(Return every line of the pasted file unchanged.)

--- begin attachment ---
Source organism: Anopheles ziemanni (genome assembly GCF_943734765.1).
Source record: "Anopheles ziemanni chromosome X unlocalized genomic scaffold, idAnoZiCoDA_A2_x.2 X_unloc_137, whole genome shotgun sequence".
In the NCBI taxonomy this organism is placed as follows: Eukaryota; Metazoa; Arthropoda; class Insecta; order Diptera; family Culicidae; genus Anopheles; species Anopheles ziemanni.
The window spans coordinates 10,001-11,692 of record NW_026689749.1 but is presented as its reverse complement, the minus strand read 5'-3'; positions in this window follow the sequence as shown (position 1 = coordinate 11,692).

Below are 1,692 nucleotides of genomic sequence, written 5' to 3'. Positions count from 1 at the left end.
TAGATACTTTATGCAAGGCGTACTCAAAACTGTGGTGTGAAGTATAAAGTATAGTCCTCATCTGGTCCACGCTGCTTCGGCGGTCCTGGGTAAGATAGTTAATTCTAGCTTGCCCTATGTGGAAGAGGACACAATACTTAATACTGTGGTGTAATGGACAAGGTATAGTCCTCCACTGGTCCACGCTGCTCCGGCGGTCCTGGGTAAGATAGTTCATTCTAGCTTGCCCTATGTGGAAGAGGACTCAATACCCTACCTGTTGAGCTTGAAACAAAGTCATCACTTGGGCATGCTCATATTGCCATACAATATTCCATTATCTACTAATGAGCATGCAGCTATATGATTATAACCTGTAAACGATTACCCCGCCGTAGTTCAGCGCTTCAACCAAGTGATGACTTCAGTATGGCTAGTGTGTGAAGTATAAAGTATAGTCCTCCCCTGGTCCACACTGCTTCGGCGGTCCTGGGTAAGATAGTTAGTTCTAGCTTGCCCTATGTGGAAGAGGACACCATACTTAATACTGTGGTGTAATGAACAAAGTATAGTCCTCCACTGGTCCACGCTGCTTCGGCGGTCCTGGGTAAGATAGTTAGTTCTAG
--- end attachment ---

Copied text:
Source organism: Anopheles ziemanni (genome assembly GCF_943734765.1).
Source record: "Anopheles ziemanni chromosome X unlocalized genomic scaffold, idAnoZiCoDA_A2_x.2 X_unloc_137, whole genome shotgun sequence".
In the NCBI taxonomy this organism is placed as follows: Eukaryota; Metazoa; Arthropoda; class Insecta; order Diptera; family Culicidae; genus Anopheles; species Anopheles ziemanni.
The window spans coordinates 10,001-11,692 of record NW_026689749.1 but is presented as its reverse complement, the minus strand read 5'-3'; positions in this window follow the sequence as shown (position 1 = coordinate 11,692).

Below are 1,692 nucleotides of genomic sequence, written 5' to 3'. Positions count from 1 at the left end.
TAGATACTTTATGCAAGGCGTACTCAAAACTGTGGTGTGAAGTATAAAGTATAGTCCTCATCTGGTCCACGCTGCTTCGGCGGTCCTGGGTAAGATAGTTAATTCTAGCTTGCCCTATGTGGAAGAGGACACAATACTTAATACTGTGGTGTAATGGACAAGGTATAGTCCTCCACTGGTCCACGCTGCTCCGGCGGTCCTGGGTAAGATAGTTCATTCTAGCTTGCCCTATGTGGAAGAGGACTCAATACCCTACCTGTTGAGCTTGAAACAAAGTCATCACTTGGGCATGCTCATATTGCCATACAATATTCCATTATCTACTAATGAGCATGCAGCTATATGATTATAACCTGTAAACGATTACCCCGCCGTAGTTCAGCGCTTCAACCAAGTGATGACTTCAGTATGGCTAGTGTGTGAAGTATAAAGTATAGTCCTCCCCTGGTCCACACTGCTTCGGCGGTCCTGGGTAAGATAGTTAGTTCTAGCTTGCCCTATGTGGAAGAGGACACCATACTTAATACTGTGGTGTAATGAACAAAGTATAGTCCTCCACTGGTCCACGCTGCTTCGGCGGTCCTGGGTAAGATAGTTAGTTCTAG